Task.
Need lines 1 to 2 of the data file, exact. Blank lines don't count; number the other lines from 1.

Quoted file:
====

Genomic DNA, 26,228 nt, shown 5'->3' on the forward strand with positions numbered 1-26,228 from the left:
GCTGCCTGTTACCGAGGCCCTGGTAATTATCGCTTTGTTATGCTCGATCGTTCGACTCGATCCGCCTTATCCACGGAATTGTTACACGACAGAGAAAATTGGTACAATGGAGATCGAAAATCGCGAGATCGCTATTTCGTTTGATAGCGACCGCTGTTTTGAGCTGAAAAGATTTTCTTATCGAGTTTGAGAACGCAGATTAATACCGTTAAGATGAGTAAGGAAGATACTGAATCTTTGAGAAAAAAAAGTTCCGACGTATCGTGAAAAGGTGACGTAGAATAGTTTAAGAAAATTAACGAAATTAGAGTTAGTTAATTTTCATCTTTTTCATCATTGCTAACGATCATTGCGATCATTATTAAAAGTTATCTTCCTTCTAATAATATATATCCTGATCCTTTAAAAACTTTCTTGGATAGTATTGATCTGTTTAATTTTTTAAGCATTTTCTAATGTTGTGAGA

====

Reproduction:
Genomic DNA, 26,228 nt, shown 5'->3' on the forward strand with positions numbered 1-26,228 from the left:
GCTGCCTGTTACCGAGGCCCTGGTAATTATCGCTTTGTTATGCTCGATCGTTCGACTCGATCCGCCTTATCCACGGAATTGTTACACGACAGAGAAAATTGGTACAATGGAGATCGAAAATCGCGAGATCGCTATTTCGTTTGATAGCGACCGCTGTTTTGAGCTGAAAAGATTTTCTTATCGAGTTTGAGAACGCAGATTAATACCGTTAAGATGAGTAAGGAAGATACTGAATCTTTGAGAAAAAAAAGTTCCGACGTATCGTGAAAAGGTGACGTAGAATAGTTTAAGAAAATTAACGAAATTAGAGTTAGTTAATTTTCATCTTTTTCATCATTGCTAACGATCATTGCGATCATTATTAAAAGTTATCTTCCTTCTAATAATATATATCCTGATCCTTTAAAAACTTTCTTGGATAGTATTGATCTGTTTAATTTTTTAAGCATTTTCTAATGTTGTGAGA